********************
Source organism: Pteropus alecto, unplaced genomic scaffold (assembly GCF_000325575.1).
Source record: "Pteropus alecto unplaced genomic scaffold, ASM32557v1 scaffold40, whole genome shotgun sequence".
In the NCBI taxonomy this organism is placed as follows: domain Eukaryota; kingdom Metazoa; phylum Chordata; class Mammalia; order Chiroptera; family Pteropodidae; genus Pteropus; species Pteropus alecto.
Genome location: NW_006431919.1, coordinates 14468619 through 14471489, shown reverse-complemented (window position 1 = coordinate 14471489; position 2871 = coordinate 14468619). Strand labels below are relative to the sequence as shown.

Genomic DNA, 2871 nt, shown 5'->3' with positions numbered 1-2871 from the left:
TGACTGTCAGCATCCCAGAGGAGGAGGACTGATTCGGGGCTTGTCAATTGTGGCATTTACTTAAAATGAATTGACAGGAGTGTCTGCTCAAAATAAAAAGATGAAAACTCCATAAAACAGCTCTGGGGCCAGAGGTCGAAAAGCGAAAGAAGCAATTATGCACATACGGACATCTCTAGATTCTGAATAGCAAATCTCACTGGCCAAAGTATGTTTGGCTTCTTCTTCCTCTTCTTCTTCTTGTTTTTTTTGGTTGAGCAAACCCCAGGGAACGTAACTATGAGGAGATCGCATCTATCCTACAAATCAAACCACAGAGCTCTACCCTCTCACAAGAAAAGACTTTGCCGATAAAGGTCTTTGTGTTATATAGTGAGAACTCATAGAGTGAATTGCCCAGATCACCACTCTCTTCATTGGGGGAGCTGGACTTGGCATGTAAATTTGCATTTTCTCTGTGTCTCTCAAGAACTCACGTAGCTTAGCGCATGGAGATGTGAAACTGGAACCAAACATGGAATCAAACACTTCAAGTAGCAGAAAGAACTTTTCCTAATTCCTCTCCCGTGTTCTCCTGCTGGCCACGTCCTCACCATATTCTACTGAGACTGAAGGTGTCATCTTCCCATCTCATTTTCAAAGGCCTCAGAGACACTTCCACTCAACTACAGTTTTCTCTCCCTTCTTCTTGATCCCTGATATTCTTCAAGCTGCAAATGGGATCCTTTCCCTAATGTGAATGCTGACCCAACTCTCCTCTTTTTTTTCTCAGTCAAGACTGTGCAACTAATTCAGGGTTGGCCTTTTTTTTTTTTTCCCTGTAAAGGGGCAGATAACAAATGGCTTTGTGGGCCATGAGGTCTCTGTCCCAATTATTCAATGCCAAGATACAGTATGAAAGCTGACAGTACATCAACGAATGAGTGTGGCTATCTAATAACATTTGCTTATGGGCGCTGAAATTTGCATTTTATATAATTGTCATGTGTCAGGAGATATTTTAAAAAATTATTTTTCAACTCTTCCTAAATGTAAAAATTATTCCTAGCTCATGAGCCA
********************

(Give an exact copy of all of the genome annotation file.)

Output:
Source organism: Pteropus alecto, unplaced genomic scaffold (assembly GCF_000325575.1).
Source record: "Pteropus alecto unplaced genomic scaffold, ASM32557v1 scaffold40, whole genome shotgun sequence".
In the NCBI taxonomy this organism is placed as follows: domain Eukaryota; kingdom Metazoa; phylum Chordata; class Mammalia; order Chiroptera; family Pteropodidae; genus Pteropus; species Pteropus alecto.
Genome location: NW_006431919.1, coordinates 14468619 through 14471489, shown reverse-complemented (window position 1 = coordinate 14471489; position 2871 = coordinate 14468619). Strand labels below are relative to the sequence as shown.

Genomic DNA, 2871 nt, shown 5'->3' with positions numbered 1-2871 from the left:
TGACTGTCAGCATCCCAGAGGAGGAGGACTGATTCGGGGCTTGTCAATTGTGGCATTTACTTAAAATGAATTGACAGGAGTGTCTGCTCAAAATAAAAAGATGAAAACTCCATAAAACAGCTCTGGGGCCAGAGGTCGAAAAGCGAAAGAAGCAATTATGCACATACGGACATCTCTAGATTCTGAATAGCAAATCTCACTGGCCAAAGTATGTTTGGCTTCTTCTTCCTCTTCTTCTTCTTGTTTTTTTTGGTTGAGCAAACCCCAGGGAACGTAACTATGAGGAGATCGCATCTATCCTACAAATCAAACCACAGAGCTCTACCCTCTCACAAGAAAAGACTTTGCCGATAAAGGTCTTTGTGTTATATAGTGAGAACTCATAGAGTGAATTGCCCAGATCACCACTCTCTTCATTGGGGGAGCTGGACTTGGCATGTAAATTTGCATTTTCTCTGTGTCTCTCAAGAACTCACGTAGCTTAGCGCATGGAGATGTGAAACTGGAACCAAACATGGAATCAAACACTTCAAGTAGCAGAAAGAACTTTTCCTAATTCCTCTCCCGTGTTCTCCTGCTGGCCACGTCCTCACCATATTCTACTGAGACTGAAGGTGTCATCTTCCCATCTCATTTTCAAAGGCCTCAGAGACACTTCCACTCAACTACAGTTTTCTCTCCCTTCTTCTTGATCCCTGATATTCTTCAAGCTGCAAATGGGATCCTTTCCCTAATGTGAATGCTGACCCAACTCTCCTCTTTTTTTTCTCAGTCAAGACTGTGCAACTAATTCAGGGTTGGCCTTTTTTTTTTTTTCCCTGTAAAGGGGCAGATAACAAATGGCTTTGTGGGCCATGAGGTCTCTGTCCCAATTATTCAATGCCAAGATACAGTATGAAAGCTGACAGTACATCAACGAATGAGTGTGGCTATCTAATAACATTTGCTTATGGGCGCTGAAATTTGCATTTTATATAATTGTCATGTGTCAGGAGATATTTTAAAAAATTATTTTTCAACTCTTCCTAAATGTAAAAATTATTCCTAGCTCATGAGCCA